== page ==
THE BLADE/ANDY MORRISON
A guy showed up a couple years ago to install a new awning over the patio at Jim and Kay Weber’s house. The name on the work order didn’t mean anything. The face of the homeowner didn’t ring any bells. But then Weber opened his mouth.
“I know you,” the guy said.
Rarely does a day go by that Weber doesn’t experience something similar.
It’s the voice.
After 39 years and 4,993 Toledo Mud Hens games, just about all of us know that voice.
Since 1975, thousands of players have come and gone. Eighteen managers have been at the helm. There have been numerous press box sidekicks and radio station call letters no one can remember.
But, always, there is Jim Weber. In sickness and in health, on rainy and chilly April nights and sweaty August evenings, in good seasons and, more often, in bad, there is Jim Weber.
“I’m like a bad dream,” he quipped. “I show up again every night.”
This is not about any record. Weber set that long, long ago. Nobody has come close to announcing as many Mud Hens games. Heck, very few anywhere this side of Vin Scully have called as many baseball games, period.
But this is about a milestone. Barring any weather interruptions to the Hens’ schedule, Weber will be behind the microphone for his 5,000th game a week from today when Toledo plays in Louisville.
The Hens consider it a consecutive game streak and I guess it is if you take into consideration that in Weber’s early years not all games were broadcast. It is consecutive based on games scheduled to be aired. Since that first night in Charleston, W.Va., Weber has never missed a first pitch.
Raised in the south end, Weber went to work at Jeep right out of Bowsher High and devoted spare time to playing in a band when he began dabbling in radio in 1969, helping a buddy out on high school football and basketball games.
The Hens, meanwhile, dropped off radio in the early 1970s and Weber, sensing an opportunity, approached general manager Charlie Senger.
“I introduced myself and I told him I thought I could broker a radio deal for him,” Weber recalled.
Senger laughed in his face. But Weber knew the station manager at WTUU, a rather obscure AM station, and, sure enough, he came up with a deal for 52 games to be aired.
During the next off-season, Weber told Senger he was going to approach WSPD, which was anything but obscure.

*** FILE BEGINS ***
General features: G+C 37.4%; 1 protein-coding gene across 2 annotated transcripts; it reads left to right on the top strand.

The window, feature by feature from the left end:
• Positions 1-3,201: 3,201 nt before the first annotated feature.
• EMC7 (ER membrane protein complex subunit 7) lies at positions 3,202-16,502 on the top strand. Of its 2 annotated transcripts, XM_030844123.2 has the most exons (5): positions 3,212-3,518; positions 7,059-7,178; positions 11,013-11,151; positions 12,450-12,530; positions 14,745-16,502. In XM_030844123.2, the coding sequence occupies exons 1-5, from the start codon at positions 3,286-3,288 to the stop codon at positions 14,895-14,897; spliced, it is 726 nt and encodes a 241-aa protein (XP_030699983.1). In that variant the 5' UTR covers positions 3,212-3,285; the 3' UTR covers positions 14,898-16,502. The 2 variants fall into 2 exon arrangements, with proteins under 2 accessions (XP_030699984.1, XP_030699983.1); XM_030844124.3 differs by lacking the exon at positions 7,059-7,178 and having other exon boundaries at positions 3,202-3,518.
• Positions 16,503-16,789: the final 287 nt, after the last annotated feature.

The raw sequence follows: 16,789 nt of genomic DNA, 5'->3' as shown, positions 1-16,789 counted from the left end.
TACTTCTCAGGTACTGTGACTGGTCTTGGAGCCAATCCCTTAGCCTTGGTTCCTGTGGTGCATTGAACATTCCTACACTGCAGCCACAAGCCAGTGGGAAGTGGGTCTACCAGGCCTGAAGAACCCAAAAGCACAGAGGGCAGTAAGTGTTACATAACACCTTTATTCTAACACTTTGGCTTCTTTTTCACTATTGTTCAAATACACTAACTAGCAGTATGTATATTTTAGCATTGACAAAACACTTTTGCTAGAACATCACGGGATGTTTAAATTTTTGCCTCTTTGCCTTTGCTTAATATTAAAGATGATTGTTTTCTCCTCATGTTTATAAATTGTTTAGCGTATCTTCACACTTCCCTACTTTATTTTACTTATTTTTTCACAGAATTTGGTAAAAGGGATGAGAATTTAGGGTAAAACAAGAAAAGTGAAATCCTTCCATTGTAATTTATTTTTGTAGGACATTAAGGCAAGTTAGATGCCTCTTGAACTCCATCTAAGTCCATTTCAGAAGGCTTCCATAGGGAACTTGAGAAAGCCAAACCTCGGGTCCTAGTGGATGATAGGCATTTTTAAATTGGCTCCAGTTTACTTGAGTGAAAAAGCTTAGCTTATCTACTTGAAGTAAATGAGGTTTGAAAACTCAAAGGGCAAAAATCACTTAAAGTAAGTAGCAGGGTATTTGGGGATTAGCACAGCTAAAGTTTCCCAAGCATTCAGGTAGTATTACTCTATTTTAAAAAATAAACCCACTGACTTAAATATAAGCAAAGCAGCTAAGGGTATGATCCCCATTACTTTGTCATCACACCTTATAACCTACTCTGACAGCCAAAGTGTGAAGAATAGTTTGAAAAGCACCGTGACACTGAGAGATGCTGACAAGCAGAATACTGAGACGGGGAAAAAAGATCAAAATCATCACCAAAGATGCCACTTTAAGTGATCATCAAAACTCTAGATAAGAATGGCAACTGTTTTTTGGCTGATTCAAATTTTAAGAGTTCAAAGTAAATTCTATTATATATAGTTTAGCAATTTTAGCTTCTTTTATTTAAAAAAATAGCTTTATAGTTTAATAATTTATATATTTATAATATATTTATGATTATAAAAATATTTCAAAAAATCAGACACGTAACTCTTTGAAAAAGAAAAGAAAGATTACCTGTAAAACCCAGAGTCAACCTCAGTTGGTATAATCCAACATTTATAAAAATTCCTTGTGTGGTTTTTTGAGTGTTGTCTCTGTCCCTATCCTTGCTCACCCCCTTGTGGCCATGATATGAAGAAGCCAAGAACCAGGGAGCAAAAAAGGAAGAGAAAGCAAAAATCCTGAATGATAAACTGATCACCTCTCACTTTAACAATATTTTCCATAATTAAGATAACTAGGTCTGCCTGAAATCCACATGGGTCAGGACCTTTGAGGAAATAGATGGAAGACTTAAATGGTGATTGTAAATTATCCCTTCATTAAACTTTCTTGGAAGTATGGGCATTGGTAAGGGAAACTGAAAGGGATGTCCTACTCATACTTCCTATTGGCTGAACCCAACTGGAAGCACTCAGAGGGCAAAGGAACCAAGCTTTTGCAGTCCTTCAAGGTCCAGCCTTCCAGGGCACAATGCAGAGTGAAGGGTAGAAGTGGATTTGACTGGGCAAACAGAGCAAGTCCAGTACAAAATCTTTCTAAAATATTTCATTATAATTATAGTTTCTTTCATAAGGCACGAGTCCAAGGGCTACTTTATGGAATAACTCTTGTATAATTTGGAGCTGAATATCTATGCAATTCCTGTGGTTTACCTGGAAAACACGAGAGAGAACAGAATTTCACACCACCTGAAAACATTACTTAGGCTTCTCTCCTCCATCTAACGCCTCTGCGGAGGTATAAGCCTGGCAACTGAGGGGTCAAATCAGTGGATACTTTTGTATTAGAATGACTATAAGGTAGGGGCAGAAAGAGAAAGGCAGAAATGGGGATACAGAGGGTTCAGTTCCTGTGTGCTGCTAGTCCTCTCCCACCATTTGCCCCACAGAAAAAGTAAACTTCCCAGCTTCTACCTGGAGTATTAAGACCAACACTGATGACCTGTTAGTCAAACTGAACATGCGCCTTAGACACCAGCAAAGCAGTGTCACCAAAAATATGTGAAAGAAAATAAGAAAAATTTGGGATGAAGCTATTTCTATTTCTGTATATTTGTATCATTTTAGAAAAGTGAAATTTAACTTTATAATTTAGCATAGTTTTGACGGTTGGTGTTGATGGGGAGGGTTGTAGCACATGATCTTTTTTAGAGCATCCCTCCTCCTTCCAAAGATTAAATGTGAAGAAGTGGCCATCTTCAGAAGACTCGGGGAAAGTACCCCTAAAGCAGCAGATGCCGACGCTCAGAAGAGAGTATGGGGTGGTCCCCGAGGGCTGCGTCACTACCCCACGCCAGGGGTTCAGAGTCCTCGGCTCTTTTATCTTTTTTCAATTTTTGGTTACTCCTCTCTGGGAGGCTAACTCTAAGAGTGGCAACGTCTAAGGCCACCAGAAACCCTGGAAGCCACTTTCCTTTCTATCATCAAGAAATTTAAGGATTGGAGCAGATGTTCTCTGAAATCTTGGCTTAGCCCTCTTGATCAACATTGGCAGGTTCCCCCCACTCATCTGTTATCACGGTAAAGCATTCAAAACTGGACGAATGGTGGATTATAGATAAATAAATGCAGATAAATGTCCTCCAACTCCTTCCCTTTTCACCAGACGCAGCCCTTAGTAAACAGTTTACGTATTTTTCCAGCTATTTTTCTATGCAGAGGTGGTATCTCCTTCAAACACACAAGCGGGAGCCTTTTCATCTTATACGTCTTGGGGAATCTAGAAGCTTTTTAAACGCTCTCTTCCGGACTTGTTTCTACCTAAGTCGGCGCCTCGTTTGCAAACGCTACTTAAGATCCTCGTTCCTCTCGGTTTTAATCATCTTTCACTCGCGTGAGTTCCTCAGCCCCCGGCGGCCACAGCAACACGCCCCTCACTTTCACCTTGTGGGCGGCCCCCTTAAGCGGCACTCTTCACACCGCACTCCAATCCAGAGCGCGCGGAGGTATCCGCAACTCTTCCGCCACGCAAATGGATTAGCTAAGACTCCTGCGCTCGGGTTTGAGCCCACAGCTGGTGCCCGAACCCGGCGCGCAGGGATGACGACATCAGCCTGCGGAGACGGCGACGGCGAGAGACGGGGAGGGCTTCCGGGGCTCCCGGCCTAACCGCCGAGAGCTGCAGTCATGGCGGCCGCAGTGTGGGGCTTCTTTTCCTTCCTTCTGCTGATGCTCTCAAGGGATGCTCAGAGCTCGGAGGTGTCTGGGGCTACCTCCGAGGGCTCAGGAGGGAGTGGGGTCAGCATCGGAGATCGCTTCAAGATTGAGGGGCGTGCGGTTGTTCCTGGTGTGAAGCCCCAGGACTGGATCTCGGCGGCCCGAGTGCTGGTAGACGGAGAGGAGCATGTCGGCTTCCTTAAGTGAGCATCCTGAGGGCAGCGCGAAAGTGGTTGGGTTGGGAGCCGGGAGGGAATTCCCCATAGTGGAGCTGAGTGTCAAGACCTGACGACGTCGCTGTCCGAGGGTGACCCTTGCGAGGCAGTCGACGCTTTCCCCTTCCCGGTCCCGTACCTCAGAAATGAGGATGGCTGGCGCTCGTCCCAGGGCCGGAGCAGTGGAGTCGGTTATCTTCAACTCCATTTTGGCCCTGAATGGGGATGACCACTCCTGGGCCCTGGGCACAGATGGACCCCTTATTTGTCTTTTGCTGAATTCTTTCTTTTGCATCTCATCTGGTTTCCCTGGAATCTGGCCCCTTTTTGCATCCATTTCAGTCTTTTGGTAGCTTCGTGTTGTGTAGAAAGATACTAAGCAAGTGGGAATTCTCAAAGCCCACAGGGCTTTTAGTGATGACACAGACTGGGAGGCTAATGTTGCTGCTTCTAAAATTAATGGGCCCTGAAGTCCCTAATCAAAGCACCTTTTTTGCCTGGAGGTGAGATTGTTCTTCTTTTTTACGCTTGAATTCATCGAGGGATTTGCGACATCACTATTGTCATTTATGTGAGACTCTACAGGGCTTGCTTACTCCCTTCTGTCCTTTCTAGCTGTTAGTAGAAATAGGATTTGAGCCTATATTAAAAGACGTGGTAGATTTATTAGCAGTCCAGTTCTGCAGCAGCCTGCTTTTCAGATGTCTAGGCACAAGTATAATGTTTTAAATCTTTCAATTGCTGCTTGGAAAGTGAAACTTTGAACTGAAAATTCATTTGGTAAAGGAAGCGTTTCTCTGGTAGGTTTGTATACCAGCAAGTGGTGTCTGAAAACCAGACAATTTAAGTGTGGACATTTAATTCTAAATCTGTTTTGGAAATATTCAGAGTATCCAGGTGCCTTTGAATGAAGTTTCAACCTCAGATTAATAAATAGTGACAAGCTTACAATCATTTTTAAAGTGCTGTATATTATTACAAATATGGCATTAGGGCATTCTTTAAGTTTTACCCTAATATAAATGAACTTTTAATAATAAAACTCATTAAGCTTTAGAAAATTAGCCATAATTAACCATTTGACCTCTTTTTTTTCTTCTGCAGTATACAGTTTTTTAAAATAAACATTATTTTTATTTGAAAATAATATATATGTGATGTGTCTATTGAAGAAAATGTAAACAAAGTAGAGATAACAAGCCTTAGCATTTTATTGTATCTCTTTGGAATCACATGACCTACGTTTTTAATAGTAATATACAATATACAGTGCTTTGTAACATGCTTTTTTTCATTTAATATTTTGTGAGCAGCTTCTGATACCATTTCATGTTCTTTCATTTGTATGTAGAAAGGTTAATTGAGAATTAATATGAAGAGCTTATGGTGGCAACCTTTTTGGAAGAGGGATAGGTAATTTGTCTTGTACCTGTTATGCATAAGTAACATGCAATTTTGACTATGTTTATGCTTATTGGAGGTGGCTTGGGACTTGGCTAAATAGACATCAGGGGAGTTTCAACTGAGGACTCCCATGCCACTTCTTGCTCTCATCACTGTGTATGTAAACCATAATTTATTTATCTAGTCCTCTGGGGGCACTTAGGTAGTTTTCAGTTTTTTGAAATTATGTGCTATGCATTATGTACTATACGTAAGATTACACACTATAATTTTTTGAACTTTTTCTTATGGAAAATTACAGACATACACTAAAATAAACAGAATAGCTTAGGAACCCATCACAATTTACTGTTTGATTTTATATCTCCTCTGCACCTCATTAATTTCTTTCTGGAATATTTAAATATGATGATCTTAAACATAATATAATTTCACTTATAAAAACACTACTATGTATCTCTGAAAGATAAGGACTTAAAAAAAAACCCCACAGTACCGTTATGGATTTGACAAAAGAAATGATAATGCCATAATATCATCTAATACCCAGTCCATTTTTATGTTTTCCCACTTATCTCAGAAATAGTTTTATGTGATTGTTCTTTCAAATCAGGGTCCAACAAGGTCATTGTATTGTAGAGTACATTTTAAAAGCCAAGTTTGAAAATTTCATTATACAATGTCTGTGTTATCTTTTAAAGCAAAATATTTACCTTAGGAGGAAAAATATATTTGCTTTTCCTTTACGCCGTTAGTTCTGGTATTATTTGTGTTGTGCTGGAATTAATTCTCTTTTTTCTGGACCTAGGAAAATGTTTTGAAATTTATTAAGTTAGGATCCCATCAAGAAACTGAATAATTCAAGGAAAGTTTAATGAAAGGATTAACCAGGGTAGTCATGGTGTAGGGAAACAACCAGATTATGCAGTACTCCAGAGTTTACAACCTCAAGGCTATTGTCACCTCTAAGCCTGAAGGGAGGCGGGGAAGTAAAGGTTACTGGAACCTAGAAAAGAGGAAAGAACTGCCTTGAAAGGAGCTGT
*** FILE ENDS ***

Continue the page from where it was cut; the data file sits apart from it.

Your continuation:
Senger laughed again and told Weber that if he could get even one game on the most powerful station in town that Jim and Kay could use his account at the Charcoal House and run up the tab of a lifetime.
For the next eight summers, 80 Hens games a season aired on WSPD. Before the 1985 season, a new general manager, Gene Cook, was wise enough not to underestimate Weber when the announcer suggested negotiating a full-schedule package. It led to a 15-year deal with WMTR.
Cook, a Toledo legend, was also wise enough to bring Weber on as a full-time employee, adding team travel coordinator to his duties.
It was a good decision. It’s not like Weber ever misses a trip. Or a game. Or an inning, for that matter. And he might not anytime soon.
“Starting out, I hoped I could do this a couple years,” Weber said. “But baseball gets in your blood. I’ll probably quit the night they carry me out of here.”
In Weber’s case, good baseball and bad baseball are mixed in his bloodstream. The Hens will miss the playoffs this season for the 32nd time in his 39 years on the air, which now includes simulcasting home games on BCSN.
That’s why the back-to-back title teams in 2005-06 rank as his highlights. There was a special night in 1994 that his close friend Jose Lima — when Weber’s phone rang at 2 a.m. on the road, he knew Lima wanted to shoot pool — pitched a near-perfect, no-hit game. And Weber loved longtime Hens manager Cal Ermer.
Weber is a Mud Hens fan, make no mistake. But it is unfair to label him a homer, as a lot of Toledo players have learned the hard way by coming up short in performance or effort.
Even Ermer found that out. He led the Hens to a rare playoff appearance in 1978, but lost a close game at Pawtucket when the skipper, perhaps losing track of a ball he thought was hit to the wall, waved a runner home who was thrown out by 20 feet.
“I can see by the look on Cal’s face that he knows he messed up on that one,” Weber said on the air.
When the Hens returned home, Ermer’s wife was waiting at the airport with a stern rebuke for having criticized her husband.
“Be quiet, Gloria,” old Cal said. “Jim’s right.”
And, soon, Weber will mark 5,000 games of calling them like he sees ’em in a voice we all know so well.
Contact Blade sports columnist Dave Hackenberg at: email@example.com or 419-724-6398.